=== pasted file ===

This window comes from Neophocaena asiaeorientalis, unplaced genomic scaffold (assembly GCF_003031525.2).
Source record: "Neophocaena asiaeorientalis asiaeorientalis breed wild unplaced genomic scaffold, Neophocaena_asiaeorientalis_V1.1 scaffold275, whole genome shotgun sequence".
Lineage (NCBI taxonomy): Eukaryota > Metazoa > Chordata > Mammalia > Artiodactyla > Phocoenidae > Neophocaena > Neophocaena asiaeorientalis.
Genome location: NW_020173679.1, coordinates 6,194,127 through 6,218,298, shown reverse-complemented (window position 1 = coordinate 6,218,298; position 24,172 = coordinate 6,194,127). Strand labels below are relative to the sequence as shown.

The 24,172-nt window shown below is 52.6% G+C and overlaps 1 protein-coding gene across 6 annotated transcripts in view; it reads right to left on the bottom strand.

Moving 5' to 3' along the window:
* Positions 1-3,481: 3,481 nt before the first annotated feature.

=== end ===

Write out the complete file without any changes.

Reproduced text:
This window comes from Neophocaena asiaeorientalis, unplaced genomic scaffold (assembly GCF_003031525.2).
Source record: "Neophocaena asiaeorientalis asiaeorientalis breed wild unplaced genomic scaffold, Neophocaena_asiaeorientalis_V1.1 scaffold275, whole genome shotgun sequence".
Lineage (NCBI taxonomy): Eukaryota > Metazoa > Chordata > Mammalia > Artiodactyla > Phocoenidae > Neophocaena > Neophocaena asiaeorientalis.
Genome location: NW_020173679.1, coordinates 6,194,127 through 6,218,298, shown reverse-complemented (window position 1 = coordinate 6,218,298; position 24,172 = coordinate 6,194,127). Strand labels below are relative to the sequence as shown.

The 24,172-nt window shown below is 52.6% G+C and overlaps 1 protein-coding gene across 6 annotated transcripts in view; it reads right to left on the bottom strand.

Moving 5' to 3' along the window:
* Positions 1-3,481: 3,481 nt before the first annotated feature.